Over the years there has been much discussion of the relative merits of defined contribution plans vs. defined benefit plans, and their close (but more portable) cousins, cash balance plans. Defined benefit pension plans are oft maligned in the public press, despite having served the retirement needs of millions. But defined contribution plans receive little to no comparable scrutiny for their own rather glaring vulnerabilities.
Defined contribution plans are more costly for the plan sponsor, less rewarding for most employees and retirees, and do not offload investment risk onto employees nearly to the extent that most advocates believe. As a consequence, most defined contribution plan sponsors will find that they pay more, and most defined contribution participants will have less for their retirement.
The problems with defined contribution plans are numerous. But most of these problems will not be obvious until we next see a material bear market (which may already be in progress). Consider the following:
Asset allocation. Ten years ago, defined contribution plans primarily were concentrated in guaranteed investment contracts and company stock, an atrocious violation of fiduciary standards. Any defined benefit plan sponsor would have faced litigation for using this mix of assets. Now, after the most breathtaking bull market in U.S. capital markets' history, employees finally are channeling the vast majority of their money into stocks, after they already have risen. Defined benefit plans have migrated into slightly heavier equity allocations during the course of the decade, but from a starting point that already was more than 60% in equity and equitylike assets a decade ago. The consequence is that defined benefit plans have enjoyed the bull market, while most defined contribution investors have not participated nearly as fully. If the decade ahead delivers a negative risk premium for stocks (e.g., through a serious bear market or protracted sideways movement), which some market scholars believe is reasonably likely, defined contribution investors will be harder hit than the defined benefit funds. Why does this happen? Simple. Retail investors are more prone to momentum investing and chasing last year's successes than the more experienced defined benefit plan managers.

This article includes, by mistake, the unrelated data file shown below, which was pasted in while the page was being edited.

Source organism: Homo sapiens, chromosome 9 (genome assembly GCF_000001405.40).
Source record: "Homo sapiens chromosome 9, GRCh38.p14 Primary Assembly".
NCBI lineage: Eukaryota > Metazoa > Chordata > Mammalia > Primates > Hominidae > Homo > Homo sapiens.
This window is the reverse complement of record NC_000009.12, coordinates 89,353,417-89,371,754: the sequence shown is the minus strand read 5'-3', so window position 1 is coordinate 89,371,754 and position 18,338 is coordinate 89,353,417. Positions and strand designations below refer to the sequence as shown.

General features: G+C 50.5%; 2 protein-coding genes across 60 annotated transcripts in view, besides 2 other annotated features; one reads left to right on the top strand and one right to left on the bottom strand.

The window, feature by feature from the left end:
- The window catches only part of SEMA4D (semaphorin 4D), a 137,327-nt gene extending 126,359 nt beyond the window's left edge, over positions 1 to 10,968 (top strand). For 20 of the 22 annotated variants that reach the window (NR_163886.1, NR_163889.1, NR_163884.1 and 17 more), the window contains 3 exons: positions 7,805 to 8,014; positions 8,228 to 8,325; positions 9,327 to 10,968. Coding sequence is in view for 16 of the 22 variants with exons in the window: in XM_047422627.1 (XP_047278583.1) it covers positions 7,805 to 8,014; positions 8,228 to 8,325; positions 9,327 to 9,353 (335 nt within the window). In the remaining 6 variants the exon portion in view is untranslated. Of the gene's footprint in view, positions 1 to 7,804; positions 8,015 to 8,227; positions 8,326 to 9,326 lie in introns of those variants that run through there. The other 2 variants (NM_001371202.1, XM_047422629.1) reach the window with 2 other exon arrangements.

Risk transfer. There is a widely held view that defined contribution plans transfer pension risk to the employees. There is no question that upside risk is transferred to the employees. The employees own these assets. However, in a severe bear market, the assets in the typical defined contribution portfolio will not suffice to fund a reasonably comfortable retirement. So, one or more of three things will happen:
* Large numbers of employees will be forced to live out their retirement years with far less than they had expected, or
* Some of the well-run companies that manage to maintain solid profitability in a recession will supplement their employees' defined contribution assets, in order to avoid pushing long-term employees into a squalid retirement, or
* Employees will work far longer than they expected, leaving the companies with a problem of too many aging employees who strenuously do not wish to retire on the lifestyle that their diminished defined contribution assets could afford them.